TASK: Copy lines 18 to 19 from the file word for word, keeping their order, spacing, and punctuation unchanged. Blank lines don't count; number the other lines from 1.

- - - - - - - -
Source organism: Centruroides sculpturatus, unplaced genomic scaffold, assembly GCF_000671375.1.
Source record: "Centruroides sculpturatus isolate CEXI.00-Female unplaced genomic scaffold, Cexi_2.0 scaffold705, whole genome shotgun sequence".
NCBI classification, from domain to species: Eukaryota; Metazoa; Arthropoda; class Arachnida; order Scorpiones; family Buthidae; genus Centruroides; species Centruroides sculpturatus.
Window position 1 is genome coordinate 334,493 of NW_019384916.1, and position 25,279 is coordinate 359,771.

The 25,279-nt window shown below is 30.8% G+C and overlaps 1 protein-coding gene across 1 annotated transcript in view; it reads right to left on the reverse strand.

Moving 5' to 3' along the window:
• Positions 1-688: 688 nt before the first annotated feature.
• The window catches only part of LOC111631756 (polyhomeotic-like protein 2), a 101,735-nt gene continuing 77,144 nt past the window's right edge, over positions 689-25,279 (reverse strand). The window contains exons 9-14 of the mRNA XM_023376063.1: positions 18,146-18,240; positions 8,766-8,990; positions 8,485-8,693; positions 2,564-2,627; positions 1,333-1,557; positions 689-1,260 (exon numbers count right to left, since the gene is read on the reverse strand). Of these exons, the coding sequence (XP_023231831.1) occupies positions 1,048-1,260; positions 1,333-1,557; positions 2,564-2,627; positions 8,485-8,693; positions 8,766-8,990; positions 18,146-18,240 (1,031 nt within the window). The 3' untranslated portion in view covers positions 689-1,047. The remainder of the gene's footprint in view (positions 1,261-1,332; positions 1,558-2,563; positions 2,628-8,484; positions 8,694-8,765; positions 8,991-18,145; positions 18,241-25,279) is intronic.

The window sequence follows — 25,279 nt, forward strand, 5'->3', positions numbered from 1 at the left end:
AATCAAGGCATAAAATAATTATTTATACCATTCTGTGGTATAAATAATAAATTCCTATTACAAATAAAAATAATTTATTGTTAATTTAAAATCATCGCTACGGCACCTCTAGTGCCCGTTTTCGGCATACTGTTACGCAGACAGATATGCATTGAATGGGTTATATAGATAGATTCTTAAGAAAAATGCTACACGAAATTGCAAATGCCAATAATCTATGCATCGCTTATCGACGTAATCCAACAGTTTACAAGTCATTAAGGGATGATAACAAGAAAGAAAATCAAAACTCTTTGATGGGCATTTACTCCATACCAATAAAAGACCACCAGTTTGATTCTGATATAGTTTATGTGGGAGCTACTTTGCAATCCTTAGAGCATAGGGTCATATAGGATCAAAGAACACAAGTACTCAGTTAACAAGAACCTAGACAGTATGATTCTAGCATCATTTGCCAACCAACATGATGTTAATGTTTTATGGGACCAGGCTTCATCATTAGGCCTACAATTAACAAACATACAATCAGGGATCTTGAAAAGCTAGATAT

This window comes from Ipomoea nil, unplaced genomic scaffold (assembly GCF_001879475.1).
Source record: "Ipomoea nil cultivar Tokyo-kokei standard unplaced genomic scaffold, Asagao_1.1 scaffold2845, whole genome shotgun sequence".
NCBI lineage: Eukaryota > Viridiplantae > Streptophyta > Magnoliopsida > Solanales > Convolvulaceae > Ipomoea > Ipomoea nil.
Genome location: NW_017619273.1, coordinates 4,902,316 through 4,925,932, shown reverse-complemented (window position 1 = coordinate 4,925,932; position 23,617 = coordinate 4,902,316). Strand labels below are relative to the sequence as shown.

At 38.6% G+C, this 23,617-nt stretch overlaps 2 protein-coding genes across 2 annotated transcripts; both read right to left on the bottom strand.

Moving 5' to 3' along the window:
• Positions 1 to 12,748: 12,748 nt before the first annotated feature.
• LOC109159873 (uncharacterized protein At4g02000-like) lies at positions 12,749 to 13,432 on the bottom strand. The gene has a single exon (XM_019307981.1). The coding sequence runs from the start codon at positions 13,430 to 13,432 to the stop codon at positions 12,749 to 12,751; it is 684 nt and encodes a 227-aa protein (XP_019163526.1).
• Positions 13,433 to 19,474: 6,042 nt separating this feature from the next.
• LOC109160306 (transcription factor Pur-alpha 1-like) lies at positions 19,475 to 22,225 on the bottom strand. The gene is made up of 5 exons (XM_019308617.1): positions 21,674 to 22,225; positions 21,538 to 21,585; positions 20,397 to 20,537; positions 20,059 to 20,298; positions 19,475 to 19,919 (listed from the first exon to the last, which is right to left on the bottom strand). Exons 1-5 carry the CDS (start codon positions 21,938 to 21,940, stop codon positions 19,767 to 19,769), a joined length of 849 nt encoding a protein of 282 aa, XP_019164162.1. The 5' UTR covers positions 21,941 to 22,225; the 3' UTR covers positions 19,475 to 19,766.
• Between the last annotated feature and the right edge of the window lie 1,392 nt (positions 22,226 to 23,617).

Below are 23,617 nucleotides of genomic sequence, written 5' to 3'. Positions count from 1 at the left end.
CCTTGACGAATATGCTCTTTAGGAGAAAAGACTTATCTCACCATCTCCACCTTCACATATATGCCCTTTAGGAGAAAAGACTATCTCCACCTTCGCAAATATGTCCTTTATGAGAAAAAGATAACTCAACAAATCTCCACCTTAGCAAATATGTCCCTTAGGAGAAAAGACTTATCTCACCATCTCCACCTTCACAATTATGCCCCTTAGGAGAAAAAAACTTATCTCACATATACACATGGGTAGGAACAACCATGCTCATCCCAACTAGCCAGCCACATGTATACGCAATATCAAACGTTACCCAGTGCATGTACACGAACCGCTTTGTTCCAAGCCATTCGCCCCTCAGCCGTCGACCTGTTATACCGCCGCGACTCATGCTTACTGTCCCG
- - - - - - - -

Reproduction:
• LOC109159873 (uncharacterized protein At4g02000-like) lies at positions 12,749 to 13,432 on the bottom strand. The gene has a single exon (XM_019307981.1). The coding sequence runs from the start codon at positions 13,430 to 13,432 to the stop codon at positions 12,749 to 12,751; it is 684 nt and encodes a 227-aa protein (XP_019163526.1).
• Positions 13,433 to 19,474: 6,042 nt separating this feature from the next.